In November 2011, Governor Abercrombie and State officials launched a watershed protection plan entitled, “The Rain Follows the Forest”. The initiative’s goal is to double the current level of watershed protection – approximately 10% of priority watershed areas throughout Hawai‘i are currently protected – over the next ten years at an estimated cost of $11 million per year. Restoration actions would include construction and maintenance of fencing, feral ungulate removal, invasive plant control, and reforestation of native species.
The projected annual cost of $11 million is a large step up from the $1.25 million that was allocated to the 11 watershed partnerships across the State in 2011. However, a study commissioned by the State Department of Land and Natural Resources (DLNR) and undertaken by OmniTrak Group, Inc. in October 2011 found that 78% of survey respondents from a sample of Hawai‘i residents were supportive of such an increase. The result seems to suggest that the public recognizes the need to protect the source of our freshwater and the benefits such actions would provide.
UHERO research was prominently featured in DLNR’s legislative initiative. The DLNR Fact Sheet notes that one of the most measurable benefits of watershed protection is enhanced groundwater recharge, citing a 2004 UHERO study (Pitafi and Roumasset) showing that a mere 1% loss in recharge in the Ko‘olau Mountains could cost O‘ahu $42 million in present value. The report also cited another UHERO study (Roumasset et al.) that estimated that the total net present value of ecosystem services provided by the Ko‘olau forests is between $7.4 and $14 billion. When considering the fact that forests are also important for water quality, climate control, biodiversity, and cultural, aesthetic, recreational, and commercial values; the benefit-cost ratio of watershed conservation investment is extremely high — especially compared to physical infrastructure projects being pursued by the State and local governments.
As of May 2012, the State Legislature has partially funded the watershed protection initiative with $2.5 million in Capital Improvement Projects (CIP) funds and $2.5 million in special funds. Governor Abercrombie’s office again acknowledged UHERO’s research in the announcement of the State watershed action plan, which calls for increased funding in future years. Bond financing watershed conservation through the CIP program is an important precedent. Like building roads and schools for the future, investing in natural capital such as our watersheds increases net present value by ensuring that valuable ecosystem services are sustained in the long run.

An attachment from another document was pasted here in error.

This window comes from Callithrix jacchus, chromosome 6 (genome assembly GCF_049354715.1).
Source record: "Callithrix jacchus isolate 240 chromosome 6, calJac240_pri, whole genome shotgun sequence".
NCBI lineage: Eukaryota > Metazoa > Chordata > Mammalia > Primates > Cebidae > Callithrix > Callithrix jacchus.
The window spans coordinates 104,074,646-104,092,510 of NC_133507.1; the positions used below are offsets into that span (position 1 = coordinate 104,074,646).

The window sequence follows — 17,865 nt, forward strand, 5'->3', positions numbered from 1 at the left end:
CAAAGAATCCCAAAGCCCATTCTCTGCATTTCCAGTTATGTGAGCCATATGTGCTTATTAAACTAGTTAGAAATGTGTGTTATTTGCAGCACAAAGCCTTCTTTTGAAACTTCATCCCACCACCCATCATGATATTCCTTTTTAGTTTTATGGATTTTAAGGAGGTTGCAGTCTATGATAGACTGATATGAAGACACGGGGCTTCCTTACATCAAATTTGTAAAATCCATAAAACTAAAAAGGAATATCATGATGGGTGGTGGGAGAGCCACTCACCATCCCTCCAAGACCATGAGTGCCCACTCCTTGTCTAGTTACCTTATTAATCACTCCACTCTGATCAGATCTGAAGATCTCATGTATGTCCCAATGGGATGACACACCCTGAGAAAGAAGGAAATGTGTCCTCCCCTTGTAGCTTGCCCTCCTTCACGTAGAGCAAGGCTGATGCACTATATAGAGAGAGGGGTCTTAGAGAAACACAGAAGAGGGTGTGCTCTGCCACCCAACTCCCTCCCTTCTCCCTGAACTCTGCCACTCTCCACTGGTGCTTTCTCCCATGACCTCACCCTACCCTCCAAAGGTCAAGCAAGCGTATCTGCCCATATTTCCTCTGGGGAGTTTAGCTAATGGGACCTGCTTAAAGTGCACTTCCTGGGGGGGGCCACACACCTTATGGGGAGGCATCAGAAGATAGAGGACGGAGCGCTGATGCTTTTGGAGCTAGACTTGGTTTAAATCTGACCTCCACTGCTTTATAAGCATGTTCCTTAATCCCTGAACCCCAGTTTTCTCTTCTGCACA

In the future, DLNR will be seeking to put the initiative on more sustainable financial footing and plans to work with UHERO on examining alternative methods of finance. One possible item for future consideration is the extent to which watershed investment should be paid for by direct beneficiaries of the additional captured recharge. Much of the benefits generated would accrue to future water users, who will face higher water prices due to rising costs and increased water scarcity. A recent UHERO study (Roumasset and Wada) outlined a method for determining the benefits of watershed conservation by year and constructing a tax structure to pay off the requisite bond, based on the proportion of benefits received by each generation. One way to implement the tax is an appropriate adjustment of the rate schedule for water use.
– James Roumasset and Christopher Wada
Pitafi, B., J. Roumasset. 2004. Watershed Conservation and Efficient Groundwater Pricing. Prepared for the Agricultural and Applied Economics Association Annual meeting, Denver, CO, 2004. University of Hawai`i at Mānoa.
Roumasset, J., J.B. Kaiser, N. Krause, D. Mecham and J. Wooley. 1998. Environmental Valuation and the Hawaiian Economy. University of Hawai‘i Economic Research Organization.
Roumasset, J., C. Wada. 2010. A dynamic approach to the pricing and finance of interlinked ecosystem services: Watershed conservation and groundwater management. UHERO Working Paper Series #2010-12.